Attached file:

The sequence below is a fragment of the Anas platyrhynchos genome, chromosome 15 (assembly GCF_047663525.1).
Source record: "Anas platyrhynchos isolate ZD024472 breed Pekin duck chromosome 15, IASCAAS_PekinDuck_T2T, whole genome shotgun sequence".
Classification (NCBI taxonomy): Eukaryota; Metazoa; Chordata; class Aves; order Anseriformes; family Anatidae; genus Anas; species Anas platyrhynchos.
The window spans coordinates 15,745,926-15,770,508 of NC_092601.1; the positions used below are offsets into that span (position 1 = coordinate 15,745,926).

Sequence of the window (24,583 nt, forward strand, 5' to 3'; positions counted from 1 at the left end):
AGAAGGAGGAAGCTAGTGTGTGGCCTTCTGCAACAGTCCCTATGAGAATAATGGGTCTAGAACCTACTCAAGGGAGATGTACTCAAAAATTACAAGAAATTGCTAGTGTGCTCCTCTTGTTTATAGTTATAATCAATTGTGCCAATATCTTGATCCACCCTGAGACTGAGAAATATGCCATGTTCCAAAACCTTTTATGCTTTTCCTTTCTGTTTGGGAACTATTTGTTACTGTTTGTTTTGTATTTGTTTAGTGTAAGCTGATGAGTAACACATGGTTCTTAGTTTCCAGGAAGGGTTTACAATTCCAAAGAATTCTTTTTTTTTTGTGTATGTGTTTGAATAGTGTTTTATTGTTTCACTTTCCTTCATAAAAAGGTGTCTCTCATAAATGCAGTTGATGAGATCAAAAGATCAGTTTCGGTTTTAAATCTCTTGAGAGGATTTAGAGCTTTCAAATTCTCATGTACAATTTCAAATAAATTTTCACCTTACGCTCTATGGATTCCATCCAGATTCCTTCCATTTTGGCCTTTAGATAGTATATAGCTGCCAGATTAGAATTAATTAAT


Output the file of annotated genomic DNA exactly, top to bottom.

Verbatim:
The sequence below is a fragment of the Anas platyrhynchos genome, chromosome 15 (assembly GCF_047663525.1).
Source record: "Anas platyrhynchos isolate ZD024472 breed Pekin duck chromosome 15, IASCAAS_PekinDuck_T2T, whole genome shotgun sequence".
Classification (NCBI taxonomy): Eukaryota; Metazoa; Chordata; class Aves; order Anseriformes; family Anatidae; genus Anas; species Anas platyrhynchos.
The window spans coordinates 15,745,926-15,770,508 of NC_092601.1; the positions used below are offsets into that span (position 1 = coordinate 15,745,926).

Sequence of the window (24,583 nt, forward strand, 5' to 3'; positions counted from 1 at the left end):
AGAAGGAGGAAGCTAGTGTGTGGCCTTCTGCAACAGTCCCTATGAGAATAATGGGTCTAGAACCTACTCAAGGGAGATGTACTCAAAAATTACAAGAAATTGCTAGTGTGCTCCTCTTGTTTATAGTTATAATCAATTGTGCCAATATCTTGATCCACCCTGAGACTGAGAAATATGCCATGTTCCAAAACCTTTTATGCTTTTCCTTTCTGTTTGGGAACTATTTGTTACTGTTTGTTTTGTATTTGTTTAGTGTAAGCTGATGAGTAACACATGGTTCTTAGTTTCCAGGAAGGGTTTACAATTCCAAAGAATTCTTTTTTTTTTGTGTATGTGTTTGAATAGTGTTTTATTGTTTCACTTTCCTTCATAAAAAGGTGTCTCTCATAAATGCAGTTGATGAGATCAAAAGATCAGTTTCGGTTTTAAATCTCTTGAGAGGATTTAGAGCTTTCAAATTCTCATGTACAATTTCAAATAAATTTTCACCTTACGCTCTATGGATTCCATCCAGATTCCTTCCATTTTGGCCTTTAGATAGTATATAGCTGCCAGATTAGAATTAATTAAT